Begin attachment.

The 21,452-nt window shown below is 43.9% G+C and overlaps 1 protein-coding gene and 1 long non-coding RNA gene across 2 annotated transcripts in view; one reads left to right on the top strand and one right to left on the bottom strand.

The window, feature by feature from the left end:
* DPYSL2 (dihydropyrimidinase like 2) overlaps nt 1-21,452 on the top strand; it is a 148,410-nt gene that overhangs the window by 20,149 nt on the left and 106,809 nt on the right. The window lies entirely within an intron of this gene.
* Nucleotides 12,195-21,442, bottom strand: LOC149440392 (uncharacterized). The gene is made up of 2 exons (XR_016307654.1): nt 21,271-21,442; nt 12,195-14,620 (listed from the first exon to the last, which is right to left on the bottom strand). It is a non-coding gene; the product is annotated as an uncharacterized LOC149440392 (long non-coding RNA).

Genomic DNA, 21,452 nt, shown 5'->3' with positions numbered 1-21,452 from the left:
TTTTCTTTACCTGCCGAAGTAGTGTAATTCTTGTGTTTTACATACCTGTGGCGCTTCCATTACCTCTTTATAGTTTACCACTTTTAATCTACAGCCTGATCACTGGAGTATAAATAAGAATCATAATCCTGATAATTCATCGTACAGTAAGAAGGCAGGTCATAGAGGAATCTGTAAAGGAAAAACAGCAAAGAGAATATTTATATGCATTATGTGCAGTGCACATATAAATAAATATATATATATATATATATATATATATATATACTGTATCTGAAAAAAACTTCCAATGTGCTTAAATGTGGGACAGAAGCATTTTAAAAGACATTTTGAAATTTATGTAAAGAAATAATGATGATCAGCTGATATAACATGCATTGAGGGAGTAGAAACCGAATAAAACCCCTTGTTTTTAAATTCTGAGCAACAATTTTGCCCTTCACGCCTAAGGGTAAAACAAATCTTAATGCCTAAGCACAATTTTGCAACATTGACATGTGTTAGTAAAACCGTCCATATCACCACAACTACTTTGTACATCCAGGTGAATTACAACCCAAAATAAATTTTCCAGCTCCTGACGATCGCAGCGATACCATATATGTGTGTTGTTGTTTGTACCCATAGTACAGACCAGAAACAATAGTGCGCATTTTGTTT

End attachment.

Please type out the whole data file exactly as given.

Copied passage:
The 21,452-nt window shown below is 43.9% G+C and overlaps 1 protein-coding gene and 1 long non-coding RNA gene across 2 annotated transcripts in view; one reads left to right on the top strand and one right to left on the bottom strand.

The window, feature by feature from the left end:
* DPYSL2 (dihydropyrimidinase like 2) overlaps nt 1-21,452 on the top strand; it is a 148,410-nt gene that overhangs the window by 20,149 nt on the left and 106,809 nt on the right. The window lies entirely within an intron of this gene.
* Nucleotides 12,195-21,442, bottom strand: LOC149440392 (uncharacterized). The gene is made up of 2 exons (XR_016307654.1): nt 21,271-21,442; nt 12,195-14,620 (listed from the first exon to the last, which is right to left on the bottom strand). It is a non-coding gene; the product is annotated as an uncharacterized LOC149440392 (long non-coding RNA).

Genomic DNA, 21,452 nt, shown 5'->3' with positions numbered 1-21,452 from the left:
TTTTCTTTACCTGCCGAAGTAGTGTAATTCTTGTGTTTTACATACCTGTGGCGCTTCCATTACCTCTTTATAGTTTACCACTTTTAATCTACAGCCTGATCACTGGAGTATAAATAAGAATCATAATCCTGATAATTCATCGTACAGTAAGAAGGCAGGTCATAGAGGAATCTGTAAAGGAAAAACAGCAAAGAGAATATTTATATGCATTATGTGCAGTGCACATATAAATAAATATATATATATATATATATATATATATATATACTGTATCTGAAAAAAACTTCCAATGTGCTTAAATGTGGGACAGAAGCATTTTAAAAGACATTTTGAAATTTATGTAAAGAAATAATGATGATCAGCTGATATAACATGCATTGAGGGAGTAGAAACCGAATAAAACCCCTTGTTTTTAAATTCTGAGCAACAATTTTGCCCTTCACGCCTAAGGGTAAAACAAATCTTAATGCCTAAGCACAATTTTGCAACATTGACATGTGTTAGTAAAACCGTCCATATCACCACAACTACTTTGTACATCCAGGTGAATTACAACCCAAAATAAATTTTCCAGCTCCTGACGATCGCAGCGATACCATATATGTGTGTTGTTGTTTGTACCCATAGTACAGACCAGAAACAATAGTGCGCATTTTGTTT